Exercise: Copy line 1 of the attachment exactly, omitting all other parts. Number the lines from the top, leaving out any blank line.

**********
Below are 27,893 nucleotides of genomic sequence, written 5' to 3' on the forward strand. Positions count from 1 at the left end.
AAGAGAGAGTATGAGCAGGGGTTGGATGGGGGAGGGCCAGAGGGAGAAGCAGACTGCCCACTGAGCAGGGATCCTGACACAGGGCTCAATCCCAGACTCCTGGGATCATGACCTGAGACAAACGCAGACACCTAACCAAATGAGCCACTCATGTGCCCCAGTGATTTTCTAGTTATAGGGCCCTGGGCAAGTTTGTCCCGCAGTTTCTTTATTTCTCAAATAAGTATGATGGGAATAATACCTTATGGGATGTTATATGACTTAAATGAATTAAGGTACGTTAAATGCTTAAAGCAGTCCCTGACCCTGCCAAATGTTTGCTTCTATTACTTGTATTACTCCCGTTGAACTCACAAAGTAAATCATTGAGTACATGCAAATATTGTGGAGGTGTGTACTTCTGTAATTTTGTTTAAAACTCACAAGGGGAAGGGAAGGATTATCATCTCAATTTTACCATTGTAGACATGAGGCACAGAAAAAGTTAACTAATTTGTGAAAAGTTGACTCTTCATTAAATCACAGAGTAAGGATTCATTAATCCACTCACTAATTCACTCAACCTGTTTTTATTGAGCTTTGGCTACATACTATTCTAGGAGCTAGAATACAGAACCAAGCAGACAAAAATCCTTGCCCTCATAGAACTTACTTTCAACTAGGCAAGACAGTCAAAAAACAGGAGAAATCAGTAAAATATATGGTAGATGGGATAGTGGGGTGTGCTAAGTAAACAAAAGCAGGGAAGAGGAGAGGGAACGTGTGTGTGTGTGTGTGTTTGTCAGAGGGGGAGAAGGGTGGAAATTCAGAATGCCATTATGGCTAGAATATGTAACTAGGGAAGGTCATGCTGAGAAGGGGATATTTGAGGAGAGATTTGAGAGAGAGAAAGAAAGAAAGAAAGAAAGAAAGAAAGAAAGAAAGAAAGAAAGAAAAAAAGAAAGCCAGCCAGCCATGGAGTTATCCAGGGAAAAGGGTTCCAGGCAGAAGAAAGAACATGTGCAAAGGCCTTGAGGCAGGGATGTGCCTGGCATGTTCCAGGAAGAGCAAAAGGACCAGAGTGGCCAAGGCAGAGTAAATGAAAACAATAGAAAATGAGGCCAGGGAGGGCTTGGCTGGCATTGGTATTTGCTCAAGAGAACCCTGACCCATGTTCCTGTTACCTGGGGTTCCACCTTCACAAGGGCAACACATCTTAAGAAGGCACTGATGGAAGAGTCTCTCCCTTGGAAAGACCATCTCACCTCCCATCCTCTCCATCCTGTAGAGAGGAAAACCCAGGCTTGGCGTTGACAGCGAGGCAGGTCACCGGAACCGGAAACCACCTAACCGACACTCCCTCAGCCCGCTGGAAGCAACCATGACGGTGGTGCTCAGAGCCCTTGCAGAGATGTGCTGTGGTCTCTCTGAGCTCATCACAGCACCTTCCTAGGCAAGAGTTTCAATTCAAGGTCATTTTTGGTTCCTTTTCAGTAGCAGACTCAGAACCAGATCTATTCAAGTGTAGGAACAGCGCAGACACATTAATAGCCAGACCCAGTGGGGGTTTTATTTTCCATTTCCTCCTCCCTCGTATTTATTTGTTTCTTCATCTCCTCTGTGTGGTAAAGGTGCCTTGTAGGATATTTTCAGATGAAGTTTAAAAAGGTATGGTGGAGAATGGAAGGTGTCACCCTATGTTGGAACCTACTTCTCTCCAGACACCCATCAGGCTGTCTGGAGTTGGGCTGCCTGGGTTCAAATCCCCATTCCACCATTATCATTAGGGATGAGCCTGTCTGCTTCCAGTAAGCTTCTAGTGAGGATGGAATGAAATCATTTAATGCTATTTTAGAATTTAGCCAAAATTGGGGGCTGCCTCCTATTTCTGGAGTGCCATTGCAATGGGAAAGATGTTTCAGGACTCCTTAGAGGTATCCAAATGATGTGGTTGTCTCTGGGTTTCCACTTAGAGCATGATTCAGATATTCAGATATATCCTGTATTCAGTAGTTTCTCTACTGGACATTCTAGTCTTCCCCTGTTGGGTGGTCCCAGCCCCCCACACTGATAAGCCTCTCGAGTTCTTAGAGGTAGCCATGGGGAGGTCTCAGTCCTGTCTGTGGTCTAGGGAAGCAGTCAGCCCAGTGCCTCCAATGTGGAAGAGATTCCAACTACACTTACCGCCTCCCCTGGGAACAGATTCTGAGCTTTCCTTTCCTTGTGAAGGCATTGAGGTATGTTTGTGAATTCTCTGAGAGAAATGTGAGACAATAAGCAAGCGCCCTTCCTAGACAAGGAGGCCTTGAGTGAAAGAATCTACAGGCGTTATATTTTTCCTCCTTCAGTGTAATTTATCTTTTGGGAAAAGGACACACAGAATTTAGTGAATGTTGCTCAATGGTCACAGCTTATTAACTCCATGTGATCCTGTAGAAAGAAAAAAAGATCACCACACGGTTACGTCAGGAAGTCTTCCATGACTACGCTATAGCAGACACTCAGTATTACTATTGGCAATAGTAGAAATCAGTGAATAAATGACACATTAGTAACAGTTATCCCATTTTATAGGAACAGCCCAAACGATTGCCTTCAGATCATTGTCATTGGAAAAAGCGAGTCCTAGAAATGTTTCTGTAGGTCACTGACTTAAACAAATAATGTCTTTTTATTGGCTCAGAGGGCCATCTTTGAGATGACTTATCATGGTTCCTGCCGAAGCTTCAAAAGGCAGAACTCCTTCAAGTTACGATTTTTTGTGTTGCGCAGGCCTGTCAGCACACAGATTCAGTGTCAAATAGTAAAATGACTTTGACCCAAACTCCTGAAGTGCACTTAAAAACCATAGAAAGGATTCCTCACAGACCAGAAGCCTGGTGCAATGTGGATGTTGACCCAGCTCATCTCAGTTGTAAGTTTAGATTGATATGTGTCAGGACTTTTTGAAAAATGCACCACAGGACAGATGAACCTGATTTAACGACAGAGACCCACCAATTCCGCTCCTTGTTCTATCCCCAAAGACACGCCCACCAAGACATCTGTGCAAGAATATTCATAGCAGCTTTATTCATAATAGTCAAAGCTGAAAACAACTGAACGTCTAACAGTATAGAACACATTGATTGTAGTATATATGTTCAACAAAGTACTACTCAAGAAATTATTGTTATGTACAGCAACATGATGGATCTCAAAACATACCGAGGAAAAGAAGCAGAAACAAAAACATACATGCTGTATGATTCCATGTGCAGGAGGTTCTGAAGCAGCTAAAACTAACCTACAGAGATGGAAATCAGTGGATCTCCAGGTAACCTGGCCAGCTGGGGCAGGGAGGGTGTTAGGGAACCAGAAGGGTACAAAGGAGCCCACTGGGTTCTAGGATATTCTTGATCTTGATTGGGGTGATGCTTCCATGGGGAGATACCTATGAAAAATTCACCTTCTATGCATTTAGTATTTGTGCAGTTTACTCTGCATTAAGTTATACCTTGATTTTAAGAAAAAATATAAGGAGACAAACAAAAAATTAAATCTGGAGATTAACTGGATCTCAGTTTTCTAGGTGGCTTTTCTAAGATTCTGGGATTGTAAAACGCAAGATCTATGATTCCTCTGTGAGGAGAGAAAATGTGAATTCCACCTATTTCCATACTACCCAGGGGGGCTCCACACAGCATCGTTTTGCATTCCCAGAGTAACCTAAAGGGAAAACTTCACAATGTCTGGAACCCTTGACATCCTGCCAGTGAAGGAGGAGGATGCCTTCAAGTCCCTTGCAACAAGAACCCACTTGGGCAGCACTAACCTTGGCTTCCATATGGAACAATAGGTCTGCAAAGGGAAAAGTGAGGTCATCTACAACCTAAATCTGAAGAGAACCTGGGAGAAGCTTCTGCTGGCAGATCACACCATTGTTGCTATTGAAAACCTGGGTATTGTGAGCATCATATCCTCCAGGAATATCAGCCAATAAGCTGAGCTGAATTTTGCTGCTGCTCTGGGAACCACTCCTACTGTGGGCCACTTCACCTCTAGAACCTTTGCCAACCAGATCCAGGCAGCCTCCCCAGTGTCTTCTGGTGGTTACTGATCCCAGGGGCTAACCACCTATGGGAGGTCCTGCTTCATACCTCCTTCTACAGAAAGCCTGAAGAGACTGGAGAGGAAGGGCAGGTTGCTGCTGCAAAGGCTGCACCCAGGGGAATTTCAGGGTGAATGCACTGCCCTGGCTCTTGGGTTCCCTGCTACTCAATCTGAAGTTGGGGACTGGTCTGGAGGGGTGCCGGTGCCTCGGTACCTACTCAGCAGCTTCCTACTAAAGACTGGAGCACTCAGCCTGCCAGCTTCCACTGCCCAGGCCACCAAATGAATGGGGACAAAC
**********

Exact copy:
Below are 27,893 nucleotides of genomic sequence, written 5' to 3' on the forward strand. Positions count from 1 at the left end.